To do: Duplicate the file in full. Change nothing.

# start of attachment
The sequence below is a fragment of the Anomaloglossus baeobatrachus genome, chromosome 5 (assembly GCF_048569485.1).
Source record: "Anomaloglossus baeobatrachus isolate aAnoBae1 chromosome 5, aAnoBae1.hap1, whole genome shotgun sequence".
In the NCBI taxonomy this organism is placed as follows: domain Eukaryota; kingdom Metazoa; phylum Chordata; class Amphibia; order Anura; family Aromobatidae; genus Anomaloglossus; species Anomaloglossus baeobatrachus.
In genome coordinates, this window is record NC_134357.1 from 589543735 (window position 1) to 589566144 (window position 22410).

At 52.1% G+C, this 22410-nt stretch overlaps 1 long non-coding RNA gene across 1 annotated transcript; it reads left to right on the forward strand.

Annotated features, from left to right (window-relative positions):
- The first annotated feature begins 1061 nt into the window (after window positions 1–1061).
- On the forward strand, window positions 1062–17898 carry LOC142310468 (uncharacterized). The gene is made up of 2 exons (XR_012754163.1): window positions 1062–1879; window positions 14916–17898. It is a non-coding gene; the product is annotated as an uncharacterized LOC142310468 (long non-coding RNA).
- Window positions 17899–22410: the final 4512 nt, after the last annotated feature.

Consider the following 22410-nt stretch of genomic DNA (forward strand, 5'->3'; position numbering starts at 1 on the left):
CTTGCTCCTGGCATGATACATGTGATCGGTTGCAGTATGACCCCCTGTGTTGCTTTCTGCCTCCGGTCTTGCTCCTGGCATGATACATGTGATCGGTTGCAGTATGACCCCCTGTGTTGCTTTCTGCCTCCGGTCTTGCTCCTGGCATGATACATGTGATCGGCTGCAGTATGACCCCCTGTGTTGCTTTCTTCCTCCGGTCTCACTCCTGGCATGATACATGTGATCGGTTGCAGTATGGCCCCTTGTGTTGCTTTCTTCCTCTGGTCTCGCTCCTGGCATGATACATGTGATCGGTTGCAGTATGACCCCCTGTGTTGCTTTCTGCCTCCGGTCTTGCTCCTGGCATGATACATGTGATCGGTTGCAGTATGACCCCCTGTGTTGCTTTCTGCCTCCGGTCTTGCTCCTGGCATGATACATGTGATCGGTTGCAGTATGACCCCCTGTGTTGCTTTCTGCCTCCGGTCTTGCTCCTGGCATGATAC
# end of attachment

The sequence below is a fragment of the Anomaloglossus baeobatrachus genome, chromosome 5 (assembly GCF_048569485.1).
Source record: "Anomaloglossus baeobatrachus isolate aAnoBae1 chromosome 5, aAnoBae1.hap1, whole genome shotgun sequence".
In the NCBI taxonomy this organism is placed as follows: domain Eukaryota; kingdom Metazoa; phylum Chordata; class Amphibia; order Anura; family Aromobatidae; genus Anomaloglossus; species Anomaloglossus baeobatrachus.
In genome coordinates, this window is record NC_134357.1 from 589543735 (window position 1) to 589566144 (window position 22410).

At 52.1% G+C, this 22410-nt stretch overlaps 1 long non-coding RNA gene across 1 annotated transcript; it reads left to right on the forward strand.

Annotated features, from left to right (window-relative positions):
- The first annotated feature begins 1061 nt into the window (after window positions 1–1061).
- On the forward strand, window positions 1062–17898 carry LOC142310468 (uncharacterized). The gene is made up of 2 exons (XR_012754163.1): window positions 1062–1879; window positions 14916–17898. It is a non-coding gene; the product is annotated as an uncharacterized LOC142310468 (long non-coding RNA).
- Window positions 17899–22410: the final 4512 nt, after the last annotated feature.

Consider the following 22410-nt stretch of genomic DNA (forward strand, 5'->3'; position numbering starts at 1 on the left):
CTTGCTCCTGGCATGATACATGTGATCGGTTGCAGTATGACCCCCTGTGTTGCTTTCTGCCTCCGGTCTTGCTCCTGGCATGATACATGTGATCGGTTGCAGTATGACCCCCTGTGTTGCTTTCTGCCTCCGGTCTTGCTCCTGGCATGATACATGTGATCGGCTGCAGTATGACCCCCTGTGTTGCTTTCTTCCTCCGGTCTCACTCCTGGCATGATACATGTGATCGGTTGCAGTATGGCCCCTTGTGTTGCTTTCTTCCTCTGGTCTCGCTCCTGGCATGATACATGTGATCGGTTGCAGTATGACCCCCTGTGTTGCTTTCTGCCTCCGGTCTTGCTCCTGGCATGATACATGTGATCGGTTGCAGTATGACCCCCTGTGTTGCTTTCTGCCTCCGGTCTTGCTCCTGGCATGATACATGTGATCGGTTGCAGTATGACCCCCTGTGTTGCTTTCTGCCTCCGGTCTTGCTCCTGGCATGATAC